Uganda gives refugees the right to work and freedom of movement through its self-reliance model. The model has been widely praised as one of the most progressive refugee policies in the world. New research by Alexander Betts, Imane Chaara, Naohiko Omata, and Olivier Sterck explores what difference the self-reliance model makes in practice. Which aspects work, under what conditions, and for whom? In order to answer these questions, they compare outcomes for refugees and host community members in Uganda and Kenya, neighbouring countries with contrasting refugee policy frameworks. They identify four major advantages to Uganda's regulatory framework: greater mobility, lower transaction costs for economic activity, higher incomes, and more sustainable sources of employment. Nevertheless, there are some limitations to Uganda's assistance model, notably in relation to the viability of its land allocation model in rural settlements, the inadequacy of access to education in the settlements, and the ineffectiveness of urban assistance. Overall, the research offers a strong endorsement of the value of allowing refugees the right to work and freedom of movement, but calls for a more nuanced view of the strengths and weaknesses of refugee assistance in Uganda. The research on which this brief is based is published in longer form as 'Refugee Economies in Uganda: What Difference Does the Self-Reliance Strategy Make?'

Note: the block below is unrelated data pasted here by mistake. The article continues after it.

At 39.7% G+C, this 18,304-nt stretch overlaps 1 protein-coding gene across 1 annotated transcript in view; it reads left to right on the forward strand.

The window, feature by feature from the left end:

Source: University of Oxford